Bulletin – July 2002 Recent Developments in Housing: Prices, Finance and Investor Attitudes
Over the past five years, there has been a sustained rise in house prices in most major cities in Australia. Some part of this rise reflects the longer-term adjustment to a low inflation/low interest rate environment, which has increased the capacity of households to borrow – a development which cannot be repeated. However, this adjustment has also encouraged some new purchasers, particularly investors, to enter the market recently in the expectation of continuing strong capital gains. This article examines the trend in house prices and focuses on the role that investors have played in the housing market in recent years.
House prices have increased at a rate of over 9 per cent per annum nationally over the past five years, and by 17 per cent over the past year. While these rates of increase are less than those recorded in the second half of the 1980s, they are nominal rates and are not adjusted for the general rate of inflation. When measured in real terms (i.e. adjusting for CPI increases), the rises in prices in the current period and the second half of the 1980s are broadly comparable (Table 1).
|Five years to:||Five years to:|
|March 1989||March 2002||March 1989||March 2002(c)|
There are, however, two notable differences between the two episodes. Firstly, the price rises in the recent period have been spread reasonably evenly over the five years, whereas in the 1980s episode, much of the increase was concentrated in a two-year period ending in the first half of 1989. Secondly, the increases in the recent period have been more broadly based geographically: most cities have experienced large house price increases over the past five years, whereas in the late 1980s, there were sharp price rises in real terms in Perth and Sydney (and to a lesser extent Melbourne), but prices were flat in real terms in Adelaide, Brisbane and Canberra.
There are three separate, but widely used, series for house prices – those produced by the Real Estate Institute of Australia (REIA), the Commonwealth Bank/Housing Industry Association (CBA/HIA) and the Australian Bureau of Statistics (ABS). Because they survey different samples of dwelling sales, the three series can often record quite different short-term movements, and in the medium term the ABS measure shows a smaller increase than the others, as it takes more account of the changing composition of the housing stock being transacted each quarter.
Notwithstanding the problems of measurement, falls in aggregate house prices appear to have been rare. Within the past few years, the only quarterly decline in prices was recorded in the September quarter of 2000, but this is likely to be due to compositional effects associated with the response to the GST and the measures which accompanied it. In subsequent quarters, the three series show a succession of strong quarterly rises, although other data – particularly auction clearance rates – suggest that the housing market quietened for a time in the second half of 2001, probably in response to the increased uncertainty about international economic and financial prospects following 11 September. In 2002, however, the housing market bounced back, with prices, finance and activity rising quickly.
Over the past five years, the stock of loans outstanding for housing has grown at an average annual rate of 14½ per cent. This is a good deal faster than lending in total which has grown by 10½ per cent (Graph 1). One result of this is that Australian banks now have as much lending exposure to housing as to the business sector. In addition to the banks, building societies and mortgage originators (including the new participants known as non-conforming lenders) have been very active in providing housing finance. The upshot of this is that the household sector is carrying considerably more housing debt now than it was a decade ago.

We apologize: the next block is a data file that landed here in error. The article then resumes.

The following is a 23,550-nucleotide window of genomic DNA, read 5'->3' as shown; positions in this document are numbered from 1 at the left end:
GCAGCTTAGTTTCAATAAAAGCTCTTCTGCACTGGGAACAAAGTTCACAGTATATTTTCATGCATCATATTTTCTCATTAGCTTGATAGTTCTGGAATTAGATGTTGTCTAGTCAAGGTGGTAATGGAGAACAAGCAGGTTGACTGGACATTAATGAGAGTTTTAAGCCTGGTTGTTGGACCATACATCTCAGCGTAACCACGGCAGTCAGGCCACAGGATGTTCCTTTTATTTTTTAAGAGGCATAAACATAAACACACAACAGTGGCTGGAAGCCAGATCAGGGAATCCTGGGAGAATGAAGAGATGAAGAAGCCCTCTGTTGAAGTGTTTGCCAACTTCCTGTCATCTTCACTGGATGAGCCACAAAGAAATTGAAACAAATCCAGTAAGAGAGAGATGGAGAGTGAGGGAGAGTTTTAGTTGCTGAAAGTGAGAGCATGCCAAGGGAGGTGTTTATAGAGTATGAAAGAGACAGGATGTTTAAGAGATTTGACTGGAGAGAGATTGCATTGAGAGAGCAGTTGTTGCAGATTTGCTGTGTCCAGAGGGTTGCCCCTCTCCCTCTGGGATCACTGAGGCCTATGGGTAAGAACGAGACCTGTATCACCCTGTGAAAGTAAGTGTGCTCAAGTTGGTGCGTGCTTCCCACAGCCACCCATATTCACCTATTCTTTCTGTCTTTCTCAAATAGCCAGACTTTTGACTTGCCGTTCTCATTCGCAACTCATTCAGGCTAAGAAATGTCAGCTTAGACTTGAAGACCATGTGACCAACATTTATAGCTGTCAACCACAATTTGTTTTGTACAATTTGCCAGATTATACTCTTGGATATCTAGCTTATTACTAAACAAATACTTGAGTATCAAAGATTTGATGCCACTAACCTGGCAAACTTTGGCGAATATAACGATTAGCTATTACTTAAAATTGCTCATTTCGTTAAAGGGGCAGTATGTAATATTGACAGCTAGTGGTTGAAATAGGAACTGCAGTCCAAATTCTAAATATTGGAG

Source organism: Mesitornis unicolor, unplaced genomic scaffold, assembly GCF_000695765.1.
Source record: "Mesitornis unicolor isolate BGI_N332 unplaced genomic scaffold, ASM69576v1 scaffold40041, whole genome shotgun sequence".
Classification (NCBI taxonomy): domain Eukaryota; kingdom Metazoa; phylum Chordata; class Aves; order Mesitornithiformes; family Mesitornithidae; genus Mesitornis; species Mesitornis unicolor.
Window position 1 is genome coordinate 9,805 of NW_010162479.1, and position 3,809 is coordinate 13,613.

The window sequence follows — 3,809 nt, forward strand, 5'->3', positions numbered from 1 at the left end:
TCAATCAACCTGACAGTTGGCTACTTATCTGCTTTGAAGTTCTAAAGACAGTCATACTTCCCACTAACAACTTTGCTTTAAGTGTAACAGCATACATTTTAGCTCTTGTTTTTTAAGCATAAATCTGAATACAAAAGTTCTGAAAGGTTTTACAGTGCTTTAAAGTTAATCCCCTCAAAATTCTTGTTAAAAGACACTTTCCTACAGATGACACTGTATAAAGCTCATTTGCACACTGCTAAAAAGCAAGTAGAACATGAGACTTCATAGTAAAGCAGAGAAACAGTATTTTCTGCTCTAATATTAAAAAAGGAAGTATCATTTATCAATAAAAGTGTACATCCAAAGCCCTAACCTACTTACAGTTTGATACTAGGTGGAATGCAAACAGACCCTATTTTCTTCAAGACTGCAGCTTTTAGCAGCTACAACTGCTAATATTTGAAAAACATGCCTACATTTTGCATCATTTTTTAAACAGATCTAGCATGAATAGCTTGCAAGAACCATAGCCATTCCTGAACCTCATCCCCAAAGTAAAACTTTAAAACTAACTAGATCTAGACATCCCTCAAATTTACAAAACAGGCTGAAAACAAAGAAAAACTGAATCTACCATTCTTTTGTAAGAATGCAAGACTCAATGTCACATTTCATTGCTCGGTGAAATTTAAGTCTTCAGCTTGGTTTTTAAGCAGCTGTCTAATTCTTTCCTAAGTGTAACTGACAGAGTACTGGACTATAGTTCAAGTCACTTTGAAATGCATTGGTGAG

The housing finance data include loans both to owner-occupiers and to investors. Both types of lending have grown quite quickly, but the increase in loans to investors has been especially strong. Since 1990, bank lending to investors has grown at an annual rate of 21 per cent, compared with 13½ per cent for lending to owner-occupiers. As a result, the share of investor loans in the banks' total stock of housing loans has risen from 15 per cent in 1990 to 31 per cent in 2001.
The next section explores the increase in investor activity in more detail.
Lending to Investors
Borrowing for investment in residential property has been a common investment strategy in Australia for many years. Historically, a growing population has ensured long-term growth in the demand for housing. In recent years, population growth has begun to slow, but this has been broadly offset by an increased rate of household formation. In addition, changing tastes have increased the demand for apartment-style accommodation close to the centre of major cities, which has seen considerable construction activity.
The interaction of high inflation and taxation arrangements was for many years one of the most powerful factors making property investment attractive for investors. High inflation underpinned rising dwelling prices, and so made significant nominal capital gains the norm. Combined with tax-deductibility of interest costs, and the ability to negatively gear the investment, i.e. deduct from taxable income the excess of interest payments over rental receipts, this made investment housing quite tax effective, although the introduction of capital gains tax in 1985 provided some offset. Negative gearing provides a strong incentive to maximise the debt component of financing and minimise the equity component. As a result, a sizeable share of the financing to investors has been in the form of interest-only loans, rather than conventional loans (involving gradual repayment of principal) which dominate the owner-occupied market.
For the past 10 years, general inflation has been quite low, thereby reducing the extent of the attraction resulting from the interaction of tax and inflation. Nonetheless, large capital gains on housing assets have occurred in this period of transition from a high interest rate to a low interest rate environment.
It is worth noting in passing that most housing loans, whether for investment or owner-occupation, are used to purchase existing dwellings rather than build new ones. There are, however, two measures in the tax system which give investors some incentive to choose new dwellings rather than old, so adding to the stock of housing. First, investors can depreciate new dwellings by 2½ per cent per annum; this is not possible for older buildings, nor for owner-occupiers. Secondly, in Victoria, it is possible to substantially reduce stamp duty if a dwelling is bought before completion – so-called ‘off-the-plan’ purchasing.